Going with the Gospel
August 22, 2020 | Brian Bill
Last weekend we focused on the beatitude of Jesus found in Matthew 5:4: “Blessed are those who mourn, for they shall be comforted.” We were encouraged to lament our losses, to be sorrowful about our sins, to cry over the condition of Christians and non-Christians, and to weep for our world.
While weeping is the right attitude to have, we’re also called to action as witnesses. This week I’ve been convicted by this quote from John Stott: “We should not ask, ‘What is wrong with the world?’ for that diagnosis has already been given. Rather, we should ask, ‘What has happened to the salt and light?’”
If salt is going to do its work of preventing decay, it must get out of the saltshaker and if light is going to be effective it must go out into the darkness.
In our passage, we’re going to see how God used persecution to propel His people into a decaying and dark world. The first Christians had become comfortable gathering to grow. Now it was time for them to scatter and sow.
LifeWay Research released a study that found Christians are being shaped more by social media than Scripture. While 66% of evangelicals used Facebook at least once a day, only 32% say they read the Bible every day. To say it another way, Christians are twice as likely to open Facebook than to put their face in God’s Book. The authors of the study conclude, “Is it any wonder then, that churches are unhealthy and divided, with Christians gorging on social media fast food and skipping feasts of the Bible?”
I’m glad you’ve joined us today because we’re going to enjoy a feast from the Bible. If you’ve gotten out of the practice of daily Bible engagement, I pray this sermon whets your appetite to return to gorging on God’s Word on a regular basis. If you’re unsure where to read, check out the monthly Bible reading plan on our app or website.
We could summarize the call of the Old Testament like this: “Come and see.” People were invited to come to the city of Jerusalem for feasts and to the Temple for worship. In the New Testament we see a different call: “Go and tell.” As we pick up our verse-by-verse exposition of the Book of Acts, we’ll see God’s people needed a push to take the gospel from Jerusalem to the world. Jerusalem was still the central location, but now it serves as a missionary sending center. Here’s our main idea: We gather to grow, and we scatter to sow.
So, here’s a provocative statement: what if God is using this pandemic to get us to scatter so we sow the seed of the gospel like never before? While it’s not easy to gather right now, we’re all doing a pretty good job of being scattered. What if we were to take advantage of this time for proclaiming of the gospel?
instead of being worried about what’s happening in the world around us, what if we worked harder to take the Word to the world around us?
This isn’t easy, is it? Especially with all the challenges we’re facing individually and as a church. Here’s a thought: instead of being worried about what’s happening in the world around us, what if we worked harder to take the Word to the world around us?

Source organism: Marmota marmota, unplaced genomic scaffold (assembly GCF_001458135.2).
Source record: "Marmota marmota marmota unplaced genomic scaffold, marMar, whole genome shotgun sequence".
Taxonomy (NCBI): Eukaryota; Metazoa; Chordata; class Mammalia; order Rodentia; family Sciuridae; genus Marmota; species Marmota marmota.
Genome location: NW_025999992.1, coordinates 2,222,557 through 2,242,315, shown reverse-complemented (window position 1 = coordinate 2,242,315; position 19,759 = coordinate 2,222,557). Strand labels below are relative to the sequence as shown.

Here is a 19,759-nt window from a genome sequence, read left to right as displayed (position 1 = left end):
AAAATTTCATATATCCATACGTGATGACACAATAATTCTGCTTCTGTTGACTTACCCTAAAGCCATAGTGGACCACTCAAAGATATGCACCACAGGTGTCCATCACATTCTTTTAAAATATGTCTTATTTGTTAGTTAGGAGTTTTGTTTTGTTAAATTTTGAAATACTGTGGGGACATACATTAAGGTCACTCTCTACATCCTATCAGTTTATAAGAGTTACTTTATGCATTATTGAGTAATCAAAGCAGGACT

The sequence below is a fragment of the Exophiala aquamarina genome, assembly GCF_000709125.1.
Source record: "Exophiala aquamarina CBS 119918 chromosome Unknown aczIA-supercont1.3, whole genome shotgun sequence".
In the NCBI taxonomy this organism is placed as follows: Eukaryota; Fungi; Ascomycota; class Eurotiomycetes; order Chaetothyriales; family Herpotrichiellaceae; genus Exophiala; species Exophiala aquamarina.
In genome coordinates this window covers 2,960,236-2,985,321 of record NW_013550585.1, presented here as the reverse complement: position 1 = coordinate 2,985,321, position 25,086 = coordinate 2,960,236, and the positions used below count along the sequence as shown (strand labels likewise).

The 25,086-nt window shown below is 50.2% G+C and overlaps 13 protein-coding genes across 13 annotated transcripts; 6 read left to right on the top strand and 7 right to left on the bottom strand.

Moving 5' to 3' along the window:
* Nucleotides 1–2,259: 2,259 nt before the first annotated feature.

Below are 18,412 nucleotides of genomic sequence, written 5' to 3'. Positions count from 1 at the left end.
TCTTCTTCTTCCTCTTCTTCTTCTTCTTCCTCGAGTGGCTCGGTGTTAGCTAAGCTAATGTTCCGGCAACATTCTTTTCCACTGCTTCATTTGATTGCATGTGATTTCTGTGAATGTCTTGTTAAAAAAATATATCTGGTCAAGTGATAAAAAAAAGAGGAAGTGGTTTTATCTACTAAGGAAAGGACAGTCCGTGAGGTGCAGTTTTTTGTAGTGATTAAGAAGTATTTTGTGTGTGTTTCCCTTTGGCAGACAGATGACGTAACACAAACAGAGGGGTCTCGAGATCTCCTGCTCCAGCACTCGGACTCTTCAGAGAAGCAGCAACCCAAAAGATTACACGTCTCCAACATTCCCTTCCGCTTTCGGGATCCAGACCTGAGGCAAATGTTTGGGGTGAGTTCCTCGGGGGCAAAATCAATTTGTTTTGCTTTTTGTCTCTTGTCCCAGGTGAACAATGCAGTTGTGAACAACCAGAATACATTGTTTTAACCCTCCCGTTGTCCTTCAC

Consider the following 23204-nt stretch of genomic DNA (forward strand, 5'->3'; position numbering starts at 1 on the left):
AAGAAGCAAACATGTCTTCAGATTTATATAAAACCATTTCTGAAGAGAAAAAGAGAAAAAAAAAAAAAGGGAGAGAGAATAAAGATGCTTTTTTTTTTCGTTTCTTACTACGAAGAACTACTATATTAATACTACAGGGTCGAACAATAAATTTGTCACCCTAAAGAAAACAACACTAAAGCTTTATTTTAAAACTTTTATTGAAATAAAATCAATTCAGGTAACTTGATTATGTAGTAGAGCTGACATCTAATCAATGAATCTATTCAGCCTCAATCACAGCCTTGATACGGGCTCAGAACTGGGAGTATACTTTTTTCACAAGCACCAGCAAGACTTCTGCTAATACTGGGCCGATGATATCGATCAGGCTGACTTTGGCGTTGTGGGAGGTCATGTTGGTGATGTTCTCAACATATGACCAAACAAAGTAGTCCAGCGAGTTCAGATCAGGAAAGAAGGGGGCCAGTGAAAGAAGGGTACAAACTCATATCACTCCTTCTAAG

I like how Ray Majoran puts it in a post called, “The Great Distraction.”
We are inundated with news, ideas, emotions, ideologies and data…each day we become more polarized in our viewpoints about what is true and what is false…God has put you here and now for a purpose. He has presented us with a massive opportunity for the love of Christ to be shared. Now is not the time to get caught up in the cares and controversies of the world; now is the time to be wise and use the time that God gives us.
Let’s look at the first phrase of Acts 8:1: “And Saul approved of his execution.” This statement really belongs with chapter 7 where we read about Stephen’s martyrdom. Check out Acts 7:58: “And the witnesses laid down their garments at the feet of a young man named Saul.” Saul is the Hebrew name for Paul. The unsaved Saul was the chief persecutor of Christians who gave hearty approval of Stephen’s death.
Follow along as I read up through verse 8: “And there arose on that day a great persecution against the church in Jerusalem, and they were all scattered throughout the regions of Judea and Samaria, except the apostles. Devout men buried Stephen and made great lamentation over him. But Saul was ravaging the church, and entering house after house, he dragged off men and women and committed them to prison. Now those who were scattered went about preaching the word. Philip went down to the city of Samaria and proclaimed to them the Christ. And the crowds with one accord paid attention to what was being said by Philip, when they heard him and saw the signs that he did. For unclean spirits, crying out with a loud voice, came out of many who had them, and many who were paralyzed or lame were healed. So there was much joy in that city.”
I see three truths from this passage:
- Persecution is a promise
- Problems are a platform for proclamation
- Proclamation unleashes power
1. Persecution is a promise.
Stephen’s death was the starting point of great persecution in Jerusalem. The word “great” is the word megas, which means “huge, widespread, intense, violent, large and loud.” One pastor refers to the killing of Stephen “like the pulling of the pin on the hand grenade of the devil’s wrath against the church.”